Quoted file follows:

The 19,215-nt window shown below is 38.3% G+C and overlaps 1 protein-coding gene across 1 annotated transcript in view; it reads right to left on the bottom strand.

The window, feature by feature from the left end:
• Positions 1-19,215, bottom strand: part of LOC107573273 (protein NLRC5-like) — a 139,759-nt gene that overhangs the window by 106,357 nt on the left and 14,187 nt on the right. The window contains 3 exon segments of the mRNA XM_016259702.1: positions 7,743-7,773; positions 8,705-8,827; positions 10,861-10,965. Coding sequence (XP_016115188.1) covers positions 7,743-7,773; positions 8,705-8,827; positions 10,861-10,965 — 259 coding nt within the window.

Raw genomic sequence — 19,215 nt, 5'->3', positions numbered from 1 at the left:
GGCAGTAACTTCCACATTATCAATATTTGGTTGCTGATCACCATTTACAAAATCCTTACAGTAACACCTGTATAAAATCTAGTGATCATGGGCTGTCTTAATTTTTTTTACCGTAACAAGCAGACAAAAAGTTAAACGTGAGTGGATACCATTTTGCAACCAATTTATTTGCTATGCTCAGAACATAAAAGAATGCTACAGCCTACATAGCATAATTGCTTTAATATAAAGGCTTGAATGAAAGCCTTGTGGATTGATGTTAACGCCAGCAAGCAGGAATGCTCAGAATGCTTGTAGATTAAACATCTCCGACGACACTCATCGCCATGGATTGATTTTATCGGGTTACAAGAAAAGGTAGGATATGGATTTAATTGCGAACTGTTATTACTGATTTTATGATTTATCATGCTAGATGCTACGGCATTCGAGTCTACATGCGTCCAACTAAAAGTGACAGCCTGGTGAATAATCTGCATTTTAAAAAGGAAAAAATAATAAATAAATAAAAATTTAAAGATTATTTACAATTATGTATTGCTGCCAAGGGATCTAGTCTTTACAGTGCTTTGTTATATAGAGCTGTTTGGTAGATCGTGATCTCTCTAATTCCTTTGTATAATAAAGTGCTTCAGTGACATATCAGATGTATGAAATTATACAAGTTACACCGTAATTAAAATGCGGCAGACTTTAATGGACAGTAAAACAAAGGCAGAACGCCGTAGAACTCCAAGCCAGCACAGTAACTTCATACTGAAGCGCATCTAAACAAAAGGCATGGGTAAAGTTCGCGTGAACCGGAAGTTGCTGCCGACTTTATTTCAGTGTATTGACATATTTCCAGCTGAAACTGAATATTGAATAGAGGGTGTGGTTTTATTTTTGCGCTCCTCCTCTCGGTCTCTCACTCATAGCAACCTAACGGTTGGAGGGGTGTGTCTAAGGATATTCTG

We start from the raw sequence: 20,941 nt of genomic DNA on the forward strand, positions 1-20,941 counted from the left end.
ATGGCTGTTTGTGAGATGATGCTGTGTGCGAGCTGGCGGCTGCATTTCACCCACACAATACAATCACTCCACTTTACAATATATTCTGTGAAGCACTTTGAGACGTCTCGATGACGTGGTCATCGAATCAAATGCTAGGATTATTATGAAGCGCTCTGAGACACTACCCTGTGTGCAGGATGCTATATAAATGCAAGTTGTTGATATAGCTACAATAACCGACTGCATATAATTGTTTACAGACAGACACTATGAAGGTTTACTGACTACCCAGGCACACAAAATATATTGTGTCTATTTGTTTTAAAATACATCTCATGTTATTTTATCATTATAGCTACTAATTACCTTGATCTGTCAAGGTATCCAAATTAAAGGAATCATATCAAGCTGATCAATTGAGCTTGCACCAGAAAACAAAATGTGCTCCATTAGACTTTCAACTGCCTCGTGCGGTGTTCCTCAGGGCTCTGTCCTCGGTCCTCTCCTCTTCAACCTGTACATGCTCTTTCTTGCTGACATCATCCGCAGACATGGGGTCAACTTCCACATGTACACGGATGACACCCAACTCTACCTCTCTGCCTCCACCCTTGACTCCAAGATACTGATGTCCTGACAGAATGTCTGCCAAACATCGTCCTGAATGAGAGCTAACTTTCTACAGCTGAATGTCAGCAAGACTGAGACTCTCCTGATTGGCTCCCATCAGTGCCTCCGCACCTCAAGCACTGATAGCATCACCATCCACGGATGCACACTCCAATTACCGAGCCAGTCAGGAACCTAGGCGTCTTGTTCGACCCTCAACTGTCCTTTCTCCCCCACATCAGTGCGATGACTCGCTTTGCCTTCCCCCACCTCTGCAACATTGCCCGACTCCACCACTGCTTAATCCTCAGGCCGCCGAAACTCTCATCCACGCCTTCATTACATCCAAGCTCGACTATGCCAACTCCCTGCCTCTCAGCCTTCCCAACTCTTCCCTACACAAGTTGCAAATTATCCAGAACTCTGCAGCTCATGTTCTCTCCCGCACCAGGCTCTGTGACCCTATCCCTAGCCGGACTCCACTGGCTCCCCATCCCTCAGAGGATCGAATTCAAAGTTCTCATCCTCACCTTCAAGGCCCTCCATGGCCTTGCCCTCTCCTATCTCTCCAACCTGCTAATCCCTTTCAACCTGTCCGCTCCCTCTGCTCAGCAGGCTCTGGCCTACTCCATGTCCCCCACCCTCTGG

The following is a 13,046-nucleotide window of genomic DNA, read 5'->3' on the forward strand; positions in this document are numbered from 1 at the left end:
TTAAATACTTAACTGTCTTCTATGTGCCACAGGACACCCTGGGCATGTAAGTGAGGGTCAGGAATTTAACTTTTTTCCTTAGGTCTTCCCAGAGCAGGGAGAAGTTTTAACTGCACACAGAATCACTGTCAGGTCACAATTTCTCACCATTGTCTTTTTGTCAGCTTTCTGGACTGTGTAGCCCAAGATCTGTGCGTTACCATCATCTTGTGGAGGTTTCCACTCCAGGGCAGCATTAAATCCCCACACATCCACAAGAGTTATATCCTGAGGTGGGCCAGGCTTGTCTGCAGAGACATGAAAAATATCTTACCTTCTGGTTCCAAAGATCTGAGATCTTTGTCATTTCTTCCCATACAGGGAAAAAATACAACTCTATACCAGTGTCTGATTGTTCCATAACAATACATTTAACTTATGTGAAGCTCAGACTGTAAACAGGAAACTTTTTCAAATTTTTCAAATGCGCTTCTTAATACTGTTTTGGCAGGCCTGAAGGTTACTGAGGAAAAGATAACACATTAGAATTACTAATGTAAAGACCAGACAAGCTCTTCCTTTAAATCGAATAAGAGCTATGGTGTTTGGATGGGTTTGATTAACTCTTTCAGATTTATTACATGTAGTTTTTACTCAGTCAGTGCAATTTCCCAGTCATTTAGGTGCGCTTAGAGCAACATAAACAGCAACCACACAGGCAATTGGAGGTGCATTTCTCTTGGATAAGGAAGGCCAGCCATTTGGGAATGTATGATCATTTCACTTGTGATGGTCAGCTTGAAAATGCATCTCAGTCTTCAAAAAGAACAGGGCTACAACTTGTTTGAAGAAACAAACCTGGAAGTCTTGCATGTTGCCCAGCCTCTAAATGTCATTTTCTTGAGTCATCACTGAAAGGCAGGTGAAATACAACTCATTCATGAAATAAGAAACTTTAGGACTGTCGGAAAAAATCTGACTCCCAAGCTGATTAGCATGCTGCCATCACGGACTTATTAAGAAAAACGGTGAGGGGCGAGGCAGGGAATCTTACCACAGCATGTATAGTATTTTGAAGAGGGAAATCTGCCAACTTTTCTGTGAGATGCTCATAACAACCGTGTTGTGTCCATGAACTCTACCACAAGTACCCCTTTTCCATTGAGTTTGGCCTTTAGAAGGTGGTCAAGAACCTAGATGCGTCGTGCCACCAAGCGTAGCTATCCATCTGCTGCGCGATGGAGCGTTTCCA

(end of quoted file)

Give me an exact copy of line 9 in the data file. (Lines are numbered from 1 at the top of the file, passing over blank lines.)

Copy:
TTAAATACTTAACTGTCTTCTATGTGCCACAGGACACCCTGGGCATGTAAGTGAGGGTCAGGAATTTAACTTTTTTCCTTAGGTCTTCCCAGAGCAGGGAGAAGTTTTAACTGCACACAGAATCACTGTCAGGTCACAATTTCTCACCATTGTCTTTTTGTCAGCTTTCTGGACTGTGTAGCCCAAGATCTGTGCGTTACCATCATCTTGTGGAGGTTTCCACTCCAGGGCAGCATTAAATCCCCACACATCCACAAGAGTTATATCCTGAGGTGGGCCAGGCTTGTCTGCAGAGACATGAAAAATATCTTACCTTCTGGTTCCAAAGATCTGAGATCTTTGTCATTTCTTCCCATACAGGGAAAAAATACAACTCTATACCAGTGTCTGATTGTTCCATAACAATACATTTAACTTATGTGAAGCTCAGACTGTAAACAGGAAACTTTTTCAAATTTTTCAAATGCGCTTCTTAATACTGTTTTGGCAGGCCTGAAGGTTACTGAGGAAAAGATAACACATTAGAATTACTAATGTAAAGACCAGACAAGCTCTTCCTTTAAATCGAATAAGAGCTATGGTGTTTGGATGGGTTTGATTAACTCTTTCAGATTTATTACATGTAGTTTTTACTCAGTCAGTGCAATTTCCCAGTCATTTAGGTGCGCTTAGAGCAACATAAACAGCAACCACACAGGCAATTGGAGGTGCATTTCTCTTGGATAAGGAAGGCCAGCCATTTGGGAATGTATGATCATTTCACTTGTGATGGTCAGCTTGAAAATGCATCTCAGTCTTCAAAAAGAACAGGGCTACAACTTGTTTGAAGAAACAAACCTGGAAGTCTTGCATGTTGCCCAGCCTCTAAATGTCATTTTCTTGAGTCATCACTGAAAGGCAGGTGAAATACAACTCATTCATGAAATAAGAAACTTTAGGACTGTCGGAAAAAATCTGACTCCCAAGCTGATTAGCATGCTGCCATCACGGACTTATTAAGAAAAACGGTGAGGGGCGAGGCAGGGAATCTTACCACAGCATGTATAGTATTTTGAAGAGGGAAATCTGCCAACTTTTCTGTGAGATGCTCATAACAACCGTGTTGTGTCCATGAACTCTACCACAAGTACCCCTTTTCCATTGAGTTTGGCCTTTAGAAGGTGGTCAAGAACCTAGATGCGTCGTGCCACCAAGCGTAGCTATCCATCTGCTGCGCGATGGAGCGTTTCCA